Vermont Marble Factory Coffee Table

These pieces were created from items recovered from the Vermont Marble Company. Located in Proctor, Vermont, this prosperous company was founded in 1880 by businessman and politician Redfield Proctor. The surrounding area held valuable marble quarries that supplied the factory. As railroads made the area accessible to the rest of the nation, the Vermont Marble Company grew to become one of the largest producers of marble in the world.
To keep up with their expanding business, Vermont Marble sent interpreters to Ellis Island to recruit new immigrants. The nearby town of Proctor sprung up, populated almost entirely by the company's five thousand workers. Redfield Proctor, a senator, used his political ties to bring in large contracts for Vermont Marble. The company contributed marble to the Washington Monument, United States Supreme Court building, Arlington National Cemetery, and other iconic American sites.

During the Second World War, the factory was retooled to make submarine engines. In the following years, the marble industry declined and the company struggled. Vermont Marble eventually stopped operations in the 1990s. There is now a museum on the property as well as a small company operating in one end that cuts what is left of the marble quarried there decades ago.
This coffee table is a simple, but unique refurbishment. Upon finding the wooden handtruck in the factory, Jay knew right away that it would be a coffee table. The handtruck itself is a testament to a time gone by when craftsmanship and integrity were a way of life. It was built using through mortise and tenons which are exposed on both sides. The combination of wood and steel give it a strong industrial look. Partnered with a marble slab from this historic factory, it makes for a one-of-a-kind coffee table with one hell of a story.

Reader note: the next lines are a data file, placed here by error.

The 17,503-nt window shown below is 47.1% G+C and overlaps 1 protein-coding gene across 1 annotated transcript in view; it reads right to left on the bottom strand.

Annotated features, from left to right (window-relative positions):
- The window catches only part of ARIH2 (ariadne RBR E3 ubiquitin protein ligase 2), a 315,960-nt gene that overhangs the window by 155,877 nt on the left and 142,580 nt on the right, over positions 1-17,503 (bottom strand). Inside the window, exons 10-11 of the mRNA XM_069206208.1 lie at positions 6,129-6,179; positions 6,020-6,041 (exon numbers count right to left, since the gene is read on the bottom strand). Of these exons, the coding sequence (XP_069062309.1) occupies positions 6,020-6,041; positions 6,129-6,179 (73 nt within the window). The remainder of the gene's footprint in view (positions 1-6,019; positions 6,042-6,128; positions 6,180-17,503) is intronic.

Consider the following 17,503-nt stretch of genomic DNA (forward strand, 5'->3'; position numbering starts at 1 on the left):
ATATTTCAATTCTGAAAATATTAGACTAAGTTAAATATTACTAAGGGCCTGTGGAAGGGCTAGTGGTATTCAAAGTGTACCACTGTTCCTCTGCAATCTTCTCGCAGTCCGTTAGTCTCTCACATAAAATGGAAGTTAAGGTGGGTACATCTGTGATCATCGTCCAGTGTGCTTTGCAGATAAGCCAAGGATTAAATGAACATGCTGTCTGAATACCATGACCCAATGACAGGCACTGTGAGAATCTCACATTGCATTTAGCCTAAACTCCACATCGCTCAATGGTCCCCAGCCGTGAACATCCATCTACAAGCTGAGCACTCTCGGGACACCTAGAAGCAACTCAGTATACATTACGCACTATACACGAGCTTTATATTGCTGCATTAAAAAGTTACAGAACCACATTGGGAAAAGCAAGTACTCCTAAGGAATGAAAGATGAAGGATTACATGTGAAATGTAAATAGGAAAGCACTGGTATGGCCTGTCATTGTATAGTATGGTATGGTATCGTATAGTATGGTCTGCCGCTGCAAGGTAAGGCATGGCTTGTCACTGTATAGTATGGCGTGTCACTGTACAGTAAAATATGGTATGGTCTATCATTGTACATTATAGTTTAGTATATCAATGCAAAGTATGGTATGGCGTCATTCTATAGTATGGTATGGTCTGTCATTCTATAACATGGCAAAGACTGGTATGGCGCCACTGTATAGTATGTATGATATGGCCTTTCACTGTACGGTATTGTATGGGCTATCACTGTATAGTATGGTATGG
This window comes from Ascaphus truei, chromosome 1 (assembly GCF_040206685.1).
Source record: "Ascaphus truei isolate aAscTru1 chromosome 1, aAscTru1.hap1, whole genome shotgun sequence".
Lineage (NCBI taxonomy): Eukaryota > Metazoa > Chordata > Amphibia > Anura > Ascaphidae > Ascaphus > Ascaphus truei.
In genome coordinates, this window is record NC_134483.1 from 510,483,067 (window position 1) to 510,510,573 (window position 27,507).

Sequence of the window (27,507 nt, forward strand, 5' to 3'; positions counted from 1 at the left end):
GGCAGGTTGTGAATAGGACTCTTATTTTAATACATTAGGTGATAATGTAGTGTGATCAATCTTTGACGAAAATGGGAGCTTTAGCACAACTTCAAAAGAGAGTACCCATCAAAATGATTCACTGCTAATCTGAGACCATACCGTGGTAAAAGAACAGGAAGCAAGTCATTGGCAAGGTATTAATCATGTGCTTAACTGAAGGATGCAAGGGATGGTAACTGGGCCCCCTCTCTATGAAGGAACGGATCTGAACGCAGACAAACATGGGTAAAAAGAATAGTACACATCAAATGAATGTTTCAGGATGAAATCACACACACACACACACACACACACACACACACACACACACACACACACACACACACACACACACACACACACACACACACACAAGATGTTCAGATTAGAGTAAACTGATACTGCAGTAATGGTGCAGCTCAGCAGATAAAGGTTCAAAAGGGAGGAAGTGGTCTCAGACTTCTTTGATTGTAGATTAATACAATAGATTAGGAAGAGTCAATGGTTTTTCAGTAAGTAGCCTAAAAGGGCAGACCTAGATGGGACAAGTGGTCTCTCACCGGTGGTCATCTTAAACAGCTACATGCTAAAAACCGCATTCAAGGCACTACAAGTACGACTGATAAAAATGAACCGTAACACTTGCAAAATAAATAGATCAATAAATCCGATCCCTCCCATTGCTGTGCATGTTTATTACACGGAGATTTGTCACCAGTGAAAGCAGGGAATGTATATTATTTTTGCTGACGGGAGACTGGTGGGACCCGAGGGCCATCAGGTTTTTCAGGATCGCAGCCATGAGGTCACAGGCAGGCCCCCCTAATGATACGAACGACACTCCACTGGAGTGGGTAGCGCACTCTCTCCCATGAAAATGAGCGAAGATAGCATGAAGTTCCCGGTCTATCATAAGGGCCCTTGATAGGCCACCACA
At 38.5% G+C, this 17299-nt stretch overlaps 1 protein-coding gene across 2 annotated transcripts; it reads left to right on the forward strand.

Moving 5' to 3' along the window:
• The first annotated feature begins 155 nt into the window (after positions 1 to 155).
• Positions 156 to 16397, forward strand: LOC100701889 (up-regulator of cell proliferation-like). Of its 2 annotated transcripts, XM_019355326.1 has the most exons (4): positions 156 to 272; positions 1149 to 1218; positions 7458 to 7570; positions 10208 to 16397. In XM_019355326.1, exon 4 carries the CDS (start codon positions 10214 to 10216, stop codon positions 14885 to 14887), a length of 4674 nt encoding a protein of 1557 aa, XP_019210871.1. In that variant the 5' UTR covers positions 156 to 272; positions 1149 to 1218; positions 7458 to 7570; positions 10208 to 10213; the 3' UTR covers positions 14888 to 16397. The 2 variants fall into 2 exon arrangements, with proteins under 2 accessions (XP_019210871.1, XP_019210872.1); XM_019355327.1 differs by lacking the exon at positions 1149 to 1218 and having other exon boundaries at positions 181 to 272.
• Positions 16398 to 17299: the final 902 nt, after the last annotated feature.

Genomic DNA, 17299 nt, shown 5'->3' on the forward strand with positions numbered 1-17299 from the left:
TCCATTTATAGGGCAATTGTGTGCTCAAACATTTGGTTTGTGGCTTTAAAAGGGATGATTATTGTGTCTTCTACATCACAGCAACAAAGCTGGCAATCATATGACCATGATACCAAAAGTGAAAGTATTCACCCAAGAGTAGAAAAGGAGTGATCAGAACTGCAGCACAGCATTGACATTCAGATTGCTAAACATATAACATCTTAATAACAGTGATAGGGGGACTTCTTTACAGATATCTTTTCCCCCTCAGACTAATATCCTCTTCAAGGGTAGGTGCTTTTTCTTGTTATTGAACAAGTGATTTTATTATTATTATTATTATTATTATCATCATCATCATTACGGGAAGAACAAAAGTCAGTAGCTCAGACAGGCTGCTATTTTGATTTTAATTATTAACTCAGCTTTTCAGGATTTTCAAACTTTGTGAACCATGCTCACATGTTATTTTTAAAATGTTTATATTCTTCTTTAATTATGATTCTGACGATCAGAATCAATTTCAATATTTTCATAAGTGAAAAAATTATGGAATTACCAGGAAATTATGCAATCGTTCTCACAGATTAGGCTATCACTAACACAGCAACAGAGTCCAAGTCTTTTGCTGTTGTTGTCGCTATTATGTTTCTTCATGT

In addition to the handtruck, Jay found a wood and wrought iron marble jack at the factory. After cleaning up the jack and applying a coat of tung oil, Jay went shopping for inspiration in his snake room, which houses everything from wagon wheel hoops to blunt screws and is essentially his very own antique hardware store (and occasionally the home to a rogue snake). He welded on a wrought iron base (which used to be a small barrel hoop) to stabilize the jack so it could stand upright. He then used a second hoop for the top. It happened to have 10 holes for which Jay found 10 big rusted nails which were a perfect match. The top spins and the nails hold whatever you'd like them to, from coats to holsters to hats. This jack once moved marble slabs which possibly were used to build some of the most amazing historical landmarks in the United States. Now Jay has given it a second life as a jack rack. How cool is that?
These pieces serve as beautiful, unique pieces of furniture while celebrating the history of a company that helped fashion some of our nation's architectural treasures. It is our true hope that you fondly think of those people and times while you enjoy these treasures.

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